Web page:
The United States’ top intelligence official just added gene editing technology to a list of threats that includes North Korea’s nukes and Syria’s chemical weapons, MIT’s Technology Review reported.
Director of National Intelligence James Clapper testified before the Senate Armed Services Committee on Tuesday about 2016’s US Intelligence Community’s Worldwide Threat Assessment.
Genome editing is a technology used to cut and paste DNA inside living cells.
In recent years, a technique known as CRISPR has been widely adopted because it is far easier and more precise than previous methods.
A ‘weapon of mass destruction’
The assessment includes a rundown of what the intelligence community thinks are the major threats facing the world.
The report included genome editing in a list of “weapons of mass destruction and proliferation,” along with threats like North Korea’s nuclear weapons, China’s nuclear capabilities, and Syria’s chemical weapons.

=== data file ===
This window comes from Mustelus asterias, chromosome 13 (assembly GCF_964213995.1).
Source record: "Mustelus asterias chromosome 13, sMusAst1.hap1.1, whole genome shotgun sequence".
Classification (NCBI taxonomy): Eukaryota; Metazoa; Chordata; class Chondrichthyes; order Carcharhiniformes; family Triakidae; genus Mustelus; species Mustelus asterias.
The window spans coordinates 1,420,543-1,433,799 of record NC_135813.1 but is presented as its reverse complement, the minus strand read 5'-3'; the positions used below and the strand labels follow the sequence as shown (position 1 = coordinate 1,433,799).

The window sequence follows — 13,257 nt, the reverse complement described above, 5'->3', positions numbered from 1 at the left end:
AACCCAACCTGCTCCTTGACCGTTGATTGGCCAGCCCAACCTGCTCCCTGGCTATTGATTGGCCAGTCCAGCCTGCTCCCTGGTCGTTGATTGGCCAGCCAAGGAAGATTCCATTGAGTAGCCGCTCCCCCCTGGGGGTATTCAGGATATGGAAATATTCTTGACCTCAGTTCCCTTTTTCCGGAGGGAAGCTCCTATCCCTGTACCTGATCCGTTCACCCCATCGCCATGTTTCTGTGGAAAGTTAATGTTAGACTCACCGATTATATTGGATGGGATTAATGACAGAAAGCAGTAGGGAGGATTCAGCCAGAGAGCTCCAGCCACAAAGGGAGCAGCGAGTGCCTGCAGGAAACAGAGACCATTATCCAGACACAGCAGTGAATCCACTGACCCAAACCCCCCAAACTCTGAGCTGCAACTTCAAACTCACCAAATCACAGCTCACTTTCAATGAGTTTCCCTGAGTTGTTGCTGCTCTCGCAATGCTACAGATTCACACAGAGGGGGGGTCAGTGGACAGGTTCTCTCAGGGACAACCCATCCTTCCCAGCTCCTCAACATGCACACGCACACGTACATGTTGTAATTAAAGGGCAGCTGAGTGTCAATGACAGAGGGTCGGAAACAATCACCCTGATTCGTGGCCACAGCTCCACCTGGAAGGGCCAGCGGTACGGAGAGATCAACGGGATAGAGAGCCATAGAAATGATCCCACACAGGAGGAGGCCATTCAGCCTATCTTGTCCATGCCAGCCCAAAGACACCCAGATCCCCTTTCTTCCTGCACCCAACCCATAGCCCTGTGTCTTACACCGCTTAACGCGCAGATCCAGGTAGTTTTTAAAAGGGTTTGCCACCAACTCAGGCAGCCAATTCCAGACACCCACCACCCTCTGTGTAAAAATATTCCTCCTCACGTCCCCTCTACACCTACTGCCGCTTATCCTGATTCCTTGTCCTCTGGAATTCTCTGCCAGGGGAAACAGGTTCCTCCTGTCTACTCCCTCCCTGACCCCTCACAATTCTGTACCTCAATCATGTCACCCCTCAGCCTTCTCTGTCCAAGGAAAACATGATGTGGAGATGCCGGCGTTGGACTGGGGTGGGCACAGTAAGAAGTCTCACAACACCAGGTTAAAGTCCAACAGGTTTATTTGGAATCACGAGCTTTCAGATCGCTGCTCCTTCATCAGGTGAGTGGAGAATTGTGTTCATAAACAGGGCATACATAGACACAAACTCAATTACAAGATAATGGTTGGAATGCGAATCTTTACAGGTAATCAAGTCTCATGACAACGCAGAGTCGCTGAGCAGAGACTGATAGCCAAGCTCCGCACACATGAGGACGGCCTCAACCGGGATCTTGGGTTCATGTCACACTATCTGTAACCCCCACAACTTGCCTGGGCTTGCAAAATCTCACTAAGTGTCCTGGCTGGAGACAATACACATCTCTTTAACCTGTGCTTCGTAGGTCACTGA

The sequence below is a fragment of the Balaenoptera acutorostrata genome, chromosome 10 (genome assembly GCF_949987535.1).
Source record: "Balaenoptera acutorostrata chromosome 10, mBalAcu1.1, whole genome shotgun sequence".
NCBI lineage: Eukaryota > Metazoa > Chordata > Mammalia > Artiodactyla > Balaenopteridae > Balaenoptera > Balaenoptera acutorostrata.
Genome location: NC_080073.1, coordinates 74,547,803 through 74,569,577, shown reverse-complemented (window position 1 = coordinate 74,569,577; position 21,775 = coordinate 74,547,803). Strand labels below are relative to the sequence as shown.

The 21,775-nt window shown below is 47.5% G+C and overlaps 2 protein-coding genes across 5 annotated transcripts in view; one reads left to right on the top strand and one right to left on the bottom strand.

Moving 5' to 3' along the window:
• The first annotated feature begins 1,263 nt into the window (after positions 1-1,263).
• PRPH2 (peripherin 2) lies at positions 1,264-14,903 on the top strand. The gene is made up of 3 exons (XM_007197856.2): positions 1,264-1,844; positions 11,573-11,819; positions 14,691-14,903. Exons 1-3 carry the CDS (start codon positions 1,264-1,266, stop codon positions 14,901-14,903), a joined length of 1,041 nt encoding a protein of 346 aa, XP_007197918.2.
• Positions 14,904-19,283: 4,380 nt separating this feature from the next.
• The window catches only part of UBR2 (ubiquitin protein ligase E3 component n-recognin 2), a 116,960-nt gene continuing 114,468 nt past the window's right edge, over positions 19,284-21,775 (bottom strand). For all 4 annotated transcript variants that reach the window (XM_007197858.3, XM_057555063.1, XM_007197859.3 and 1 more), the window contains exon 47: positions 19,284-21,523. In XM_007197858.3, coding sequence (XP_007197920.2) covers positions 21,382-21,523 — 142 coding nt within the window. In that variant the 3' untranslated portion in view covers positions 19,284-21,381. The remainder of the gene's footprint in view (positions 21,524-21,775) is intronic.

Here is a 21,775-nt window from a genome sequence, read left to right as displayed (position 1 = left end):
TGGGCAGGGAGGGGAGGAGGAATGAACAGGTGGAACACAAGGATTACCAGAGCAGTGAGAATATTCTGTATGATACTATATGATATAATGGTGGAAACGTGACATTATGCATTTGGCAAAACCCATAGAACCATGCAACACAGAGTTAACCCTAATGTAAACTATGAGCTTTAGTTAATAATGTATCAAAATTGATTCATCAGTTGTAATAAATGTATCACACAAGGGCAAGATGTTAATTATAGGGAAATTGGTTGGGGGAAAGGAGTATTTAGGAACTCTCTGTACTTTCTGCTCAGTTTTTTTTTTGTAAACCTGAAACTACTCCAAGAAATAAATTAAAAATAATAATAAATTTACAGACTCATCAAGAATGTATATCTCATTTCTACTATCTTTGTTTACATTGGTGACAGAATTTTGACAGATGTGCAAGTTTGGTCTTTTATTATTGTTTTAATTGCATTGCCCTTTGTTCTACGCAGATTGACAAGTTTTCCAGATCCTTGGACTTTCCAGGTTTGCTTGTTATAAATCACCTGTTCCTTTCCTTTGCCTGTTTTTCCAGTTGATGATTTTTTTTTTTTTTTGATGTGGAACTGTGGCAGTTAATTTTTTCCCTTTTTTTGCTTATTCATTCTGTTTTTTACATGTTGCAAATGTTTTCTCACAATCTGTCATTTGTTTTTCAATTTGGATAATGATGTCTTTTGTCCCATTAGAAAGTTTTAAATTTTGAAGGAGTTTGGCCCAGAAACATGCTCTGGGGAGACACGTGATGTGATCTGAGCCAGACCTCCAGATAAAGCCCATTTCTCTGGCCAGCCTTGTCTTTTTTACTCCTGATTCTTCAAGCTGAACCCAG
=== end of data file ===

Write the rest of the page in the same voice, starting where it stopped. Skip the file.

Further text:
“Research in genome editing conducted by countries with different regulatory or ethical standards than those of Western countries probably increases the risk of the creation of potentially harmful biological agents or products,” the report reads.
“Given the broad distribution, low cost, and accelerated pace of development of this dual-use technology, its deliberate or unintentional misuse might lead to far-reaching economic and national security implications.”
Specifically, the report drew attention to experiments to modify human reproductive cells — changes that can be inherited.
In fact, Chinese scientists have already used CRISPR to modify human embryos, spurring an international ethical debate. And just last week, British scientists got approval to use gene editing in humans to study how embryos develop.
Piers Millet, a biological weapons expert at the Woodrow Wilson Center in Washington, DC, told Tech Review he was surprised that gene editing made the WMD list, because making a bioweapon requires knowledge of a “wide raft of technologies.”
Aside from WMDs, the report also singled out cybersecurity, terrorism, space and counterspace, counterintelligence, transnational organised crime, economics and natural resources, and human security.
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